Social Policy
• Published
September 6, 2023

Affirmative Action - The Accepted Discrimination

Affirmative action (AA) is a policy directed towards providing educational/working opportunities to those a part of demographics regarded as disadvantaged or underrepresented. The government has affirmative action policies  instituted in the 1960s-1970s civil rights era. These policies were centered around anti-discrimination, meaning employers could not deny employment based on race, gender, or other arbitrary characteristics.“The purpose of affirmative action is to ensure equal employment opportunities for applicants and employees. It is based on the premise that, absent discrimination, over time a contractor’s workforce generally will reflect the demographics of the qualified available workforce in the relevant job market.”

The current discourse on AA essentially surrounds that which exists in college admissions. This form of AA is the same in attempting to provide marginalized groups with what they deem an “equal opportunity,” but they do so by exhibiting positive discrimination. Positive discrimination favors individuals of a marginalized group compared to anti-discrimination which merely puts everyone on the same playing field. Proponents of AA justify positive discrimination on the grounds that it is necessary for there to be an equal playing field, as certain demographics start at a disadvantage. However, they fail to acknowledge that in order to positively discriminate in favor of one group, you must negatively discriminate against other groups. Affirmative action remains one of the very few, socially accepted forms of discrimination, and I question why that is.  

Do White Women Really Benefit the Most from Affirmative Action?

When discussing the legitimacy of AA in college admissions, many are quick to argue that engaging in any form of discrimination, positive or not, is unjustified. The argument is not only that Black applicants gain an “unfair advantage” in the admission process, but White and Asian applicants are inherently disadvantaged because of it. As a response, many will say white women are the group most favored by AA, so racial minorities are not even the biggest beneficiary. The claim that white women have significantly benefited from AA is valid; however, the point in context is severely disingenuous—the conversation at hand concerns AA regarding positive discrimination, not anti-discrimination.The argument about white women has to do with the policy instituted in the civil rights era, as white women have become much more prominent members of the workforce ever since. So white women have benefited from the fact that they were no longer allowed to be discriminated against, not because they were favored for being a white woman. Just as all black people have gained much more employment opportunities since then, we understand it is not because employers gave them "extra points" on their applications; they just stopped taking points away. Overall, it has nothing to do with the current conversation on whether universities should positively discriminate in favor of racial minorities.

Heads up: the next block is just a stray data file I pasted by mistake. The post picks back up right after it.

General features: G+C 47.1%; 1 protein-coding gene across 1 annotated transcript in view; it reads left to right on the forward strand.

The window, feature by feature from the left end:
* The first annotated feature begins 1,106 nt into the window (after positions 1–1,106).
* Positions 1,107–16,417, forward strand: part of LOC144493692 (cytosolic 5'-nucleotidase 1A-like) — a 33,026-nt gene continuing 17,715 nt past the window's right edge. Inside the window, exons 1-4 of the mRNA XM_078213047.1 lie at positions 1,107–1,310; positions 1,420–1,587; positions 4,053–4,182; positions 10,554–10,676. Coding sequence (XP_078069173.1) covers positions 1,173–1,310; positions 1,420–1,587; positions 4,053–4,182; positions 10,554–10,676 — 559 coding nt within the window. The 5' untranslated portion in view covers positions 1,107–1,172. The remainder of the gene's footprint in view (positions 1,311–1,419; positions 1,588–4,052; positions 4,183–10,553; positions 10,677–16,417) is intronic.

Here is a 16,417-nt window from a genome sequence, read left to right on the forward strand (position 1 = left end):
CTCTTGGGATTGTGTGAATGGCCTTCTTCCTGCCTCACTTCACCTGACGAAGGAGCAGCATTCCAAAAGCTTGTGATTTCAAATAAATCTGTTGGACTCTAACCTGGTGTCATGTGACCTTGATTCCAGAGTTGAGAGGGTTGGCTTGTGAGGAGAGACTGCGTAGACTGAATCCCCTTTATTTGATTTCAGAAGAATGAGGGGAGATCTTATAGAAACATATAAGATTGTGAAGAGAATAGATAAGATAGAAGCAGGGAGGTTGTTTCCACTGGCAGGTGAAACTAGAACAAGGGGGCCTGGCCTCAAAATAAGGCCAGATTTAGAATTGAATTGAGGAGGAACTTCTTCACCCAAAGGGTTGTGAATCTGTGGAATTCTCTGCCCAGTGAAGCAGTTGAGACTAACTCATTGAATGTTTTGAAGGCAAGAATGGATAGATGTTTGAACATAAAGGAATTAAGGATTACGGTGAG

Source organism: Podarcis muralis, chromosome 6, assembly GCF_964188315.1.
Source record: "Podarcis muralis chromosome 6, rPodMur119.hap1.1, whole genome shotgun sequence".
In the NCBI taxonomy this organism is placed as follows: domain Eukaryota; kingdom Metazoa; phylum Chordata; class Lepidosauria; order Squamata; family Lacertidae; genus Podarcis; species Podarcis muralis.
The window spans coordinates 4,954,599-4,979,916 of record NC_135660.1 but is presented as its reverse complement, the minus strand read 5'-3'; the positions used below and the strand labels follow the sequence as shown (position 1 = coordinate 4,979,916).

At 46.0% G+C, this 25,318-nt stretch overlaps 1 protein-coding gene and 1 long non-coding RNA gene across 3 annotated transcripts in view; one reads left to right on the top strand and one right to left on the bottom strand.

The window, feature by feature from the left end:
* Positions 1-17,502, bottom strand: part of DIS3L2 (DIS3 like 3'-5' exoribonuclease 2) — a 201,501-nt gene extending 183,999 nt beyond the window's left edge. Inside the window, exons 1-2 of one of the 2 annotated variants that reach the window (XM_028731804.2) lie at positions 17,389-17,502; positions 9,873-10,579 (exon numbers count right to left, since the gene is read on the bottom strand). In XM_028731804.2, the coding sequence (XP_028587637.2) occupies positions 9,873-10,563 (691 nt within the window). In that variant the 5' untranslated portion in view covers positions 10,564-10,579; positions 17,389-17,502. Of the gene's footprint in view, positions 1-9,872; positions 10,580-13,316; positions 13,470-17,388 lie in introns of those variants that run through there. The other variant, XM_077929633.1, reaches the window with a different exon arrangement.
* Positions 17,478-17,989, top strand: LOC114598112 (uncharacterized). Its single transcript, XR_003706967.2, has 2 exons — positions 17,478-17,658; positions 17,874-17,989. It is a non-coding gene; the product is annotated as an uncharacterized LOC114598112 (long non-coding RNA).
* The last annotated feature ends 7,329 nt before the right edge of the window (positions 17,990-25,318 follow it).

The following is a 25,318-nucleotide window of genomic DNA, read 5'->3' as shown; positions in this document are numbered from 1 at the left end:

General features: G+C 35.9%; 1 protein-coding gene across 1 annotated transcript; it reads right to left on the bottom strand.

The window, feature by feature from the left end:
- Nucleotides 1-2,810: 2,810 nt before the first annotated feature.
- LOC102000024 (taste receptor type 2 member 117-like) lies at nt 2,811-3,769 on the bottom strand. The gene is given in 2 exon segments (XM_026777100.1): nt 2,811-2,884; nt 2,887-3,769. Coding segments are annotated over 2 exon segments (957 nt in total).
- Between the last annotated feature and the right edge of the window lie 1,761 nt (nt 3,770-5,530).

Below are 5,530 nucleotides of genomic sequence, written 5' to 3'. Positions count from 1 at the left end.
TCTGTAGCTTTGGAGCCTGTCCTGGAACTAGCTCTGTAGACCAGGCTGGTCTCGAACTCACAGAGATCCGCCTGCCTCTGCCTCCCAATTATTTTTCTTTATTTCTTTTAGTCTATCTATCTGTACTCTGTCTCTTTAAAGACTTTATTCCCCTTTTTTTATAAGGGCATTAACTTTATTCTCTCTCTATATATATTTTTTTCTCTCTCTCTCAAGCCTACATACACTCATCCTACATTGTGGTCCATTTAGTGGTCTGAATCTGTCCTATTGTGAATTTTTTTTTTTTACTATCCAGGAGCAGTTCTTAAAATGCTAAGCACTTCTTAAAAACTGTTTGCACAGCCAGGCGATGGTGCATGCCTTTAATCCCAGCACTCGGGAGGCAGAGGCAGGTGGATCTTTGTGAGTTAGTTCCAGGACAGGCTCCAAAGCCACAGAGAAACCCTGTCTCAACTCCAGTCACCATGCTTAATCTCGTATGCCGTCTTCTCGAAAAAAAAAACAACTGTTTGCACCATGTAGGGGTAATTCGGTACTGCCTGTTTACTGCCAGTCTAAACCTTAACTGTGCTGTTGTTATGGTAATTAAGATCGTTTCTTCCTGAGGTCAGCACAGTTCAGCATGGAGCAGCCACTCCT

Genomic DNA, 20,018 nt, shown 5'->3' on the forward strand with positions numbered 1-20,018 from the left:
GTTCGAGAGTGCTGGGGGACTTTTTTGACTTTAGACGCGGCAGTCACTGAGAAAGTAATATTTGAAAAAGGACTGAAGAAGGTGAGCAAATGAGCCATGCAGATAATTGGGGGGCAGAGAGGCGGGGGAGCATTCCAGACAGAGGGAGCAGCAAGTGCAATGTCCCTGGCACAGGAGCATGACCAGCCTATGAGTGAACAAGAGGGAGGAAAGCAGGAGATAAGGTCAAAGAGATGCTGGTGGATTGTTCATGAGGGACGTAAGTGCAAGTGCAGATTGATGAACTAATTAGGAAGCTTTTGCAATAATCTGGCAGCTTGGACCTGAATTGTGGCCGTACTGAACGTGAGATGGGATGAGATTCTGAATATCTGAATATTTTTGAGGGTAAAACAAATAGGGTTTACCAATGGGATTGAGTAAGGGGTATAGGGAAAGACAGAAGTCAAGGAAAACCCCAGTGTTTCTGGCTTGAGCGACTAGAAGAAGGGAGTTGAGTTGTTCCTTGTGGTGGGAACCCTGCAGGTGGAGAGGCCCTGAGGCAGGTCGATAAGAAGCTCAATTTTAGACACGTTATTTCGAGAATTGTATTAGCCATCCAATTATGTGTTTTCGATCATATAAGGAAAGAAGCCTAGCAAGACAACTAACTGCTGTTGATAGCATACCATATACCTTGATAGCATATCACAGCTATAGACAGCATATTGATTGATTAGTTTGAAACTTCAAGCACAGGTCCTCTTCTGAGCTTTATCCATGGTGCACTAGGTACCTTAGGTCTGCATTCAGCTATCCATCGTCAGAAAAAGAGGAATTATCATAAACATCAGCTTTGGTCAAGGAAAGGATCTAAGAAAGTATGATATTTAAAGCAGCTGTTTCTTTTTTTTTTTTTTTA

Why Not Eliminate Legacy Admissions?

Many assert the legacy advantage as “affirmative action for white people.” People question why SCOTUS  would eliminate AA and not the legacy advantage. They will claim that AA is grounded in reasonable intentions while legacy preference is merely a ploy to keep the “white and wealthy” within these institutions. The argument universities have for legacy preference is fair and truthful. They say that legacies are much more likely to donate to the school and be involved. They also believe that as their student bodies continue to become more diverse, the legacy preference will advantage more than just white people. But with this being said, how does legacy preference match AA? In terms of the advantage one gets, both are substantial. For AA, the data suggests that “Overall, Harvard’s policies roughly quadrupled the likelihood that an African American applicant would be accepted relative to a white student with similar academic qualifications, while multiplying the likelihood of admissions 2.4 times for Hispanics.” Also, “African Americans applying to Harvard being accepted at a rate double that of Hispanics — and 12 times greater than Asian Americans — at the fifth decile.” On the other hand, there is data to say “Applying to college as a legacy is like having a superpower. It has been estimated to double or quadruple one’s chances of getting into a highly selective school, and has been found to be roughly equivalent to a 160-point boost on the SAT.” So empirically, the advantage of being a legacy and the advantage of AA fair up well with one another.